For justice in Syria, hope comes from Geneva rather than The Hague

Alain Werner | The ICC is playing a key role in the fight for accountability for the atrocities committed in Ukraine. However, the growing importance of national trials—in which Geneva plays a full part—is crucial in the fight against the global cancer of impunity for mass crimes.

By Alain Werner*

It was an operation which had remained secret for more than a year to ensure its success, but on August 16, Geneva-based organization Trial International revealed that the Federal Criminal Court had, in a judgement of July 19, 2022, ordered the Federal Office of Justice (FOJ) to issue an international arrest warrant for the former Syrian Vice-President and uncle of Bashar al-Assad, Rifaat al-Assad. The news confirmed that when looking for justice and accountability in Syria, hope comes more from Geneva than from The Hague.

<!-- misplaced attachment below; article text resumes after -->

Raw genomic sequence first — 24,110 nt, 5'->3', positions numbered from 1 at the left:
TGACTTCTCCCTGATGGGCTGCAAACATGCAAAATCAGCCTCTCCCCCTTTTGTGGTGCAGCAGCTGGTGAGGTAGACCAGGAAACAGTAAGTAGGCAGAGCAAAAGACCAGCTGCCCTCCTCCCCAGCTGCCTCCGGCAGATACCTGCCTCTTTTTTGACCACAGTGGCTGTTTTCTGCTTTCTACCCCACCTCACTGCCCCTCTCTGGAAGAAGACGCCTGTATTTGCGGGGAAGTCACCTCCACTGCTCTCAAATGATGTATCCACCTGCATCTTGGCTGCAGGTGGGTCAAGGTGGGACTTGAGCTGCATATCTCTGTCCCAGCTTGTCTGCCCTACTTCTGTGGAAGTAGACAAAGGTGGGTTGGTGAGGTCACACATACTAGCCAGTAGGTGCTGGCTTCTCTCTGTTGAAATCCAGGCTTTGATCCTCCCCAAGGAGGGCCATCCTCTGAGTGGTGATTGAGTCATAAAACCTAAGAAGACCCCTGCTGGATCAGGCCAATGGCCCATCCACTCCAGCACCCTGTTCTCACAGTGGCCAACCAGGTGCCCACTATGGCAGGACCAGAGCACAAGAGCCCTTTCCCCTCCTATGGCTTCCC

In 2013, Rifaat al-Assad became the subject of a criminal denunciation issued from Geneva by Trial International, a non-governmental organization “fighting impunity for international crimes and supporting victims in their quest for justice”. He had been accused of committing war crimes as commander of the Syrian Defense Forces in the 1980s: Under his command, troops are suspected of having participated in the slaughter of several thousand people in Tadmor and Hama. Regarding the atrocities committed in Hama, following the city’s uprising against the regime in 1982, sources put the death toll between 10,000 and 40,000. Al-Assad is said to have been present in the city of Hama, and to have instructed members of the security forces to “clean it of the thugs,” to transport all men between the ages of 14 and 65 to detention centers, and to kill any survivors.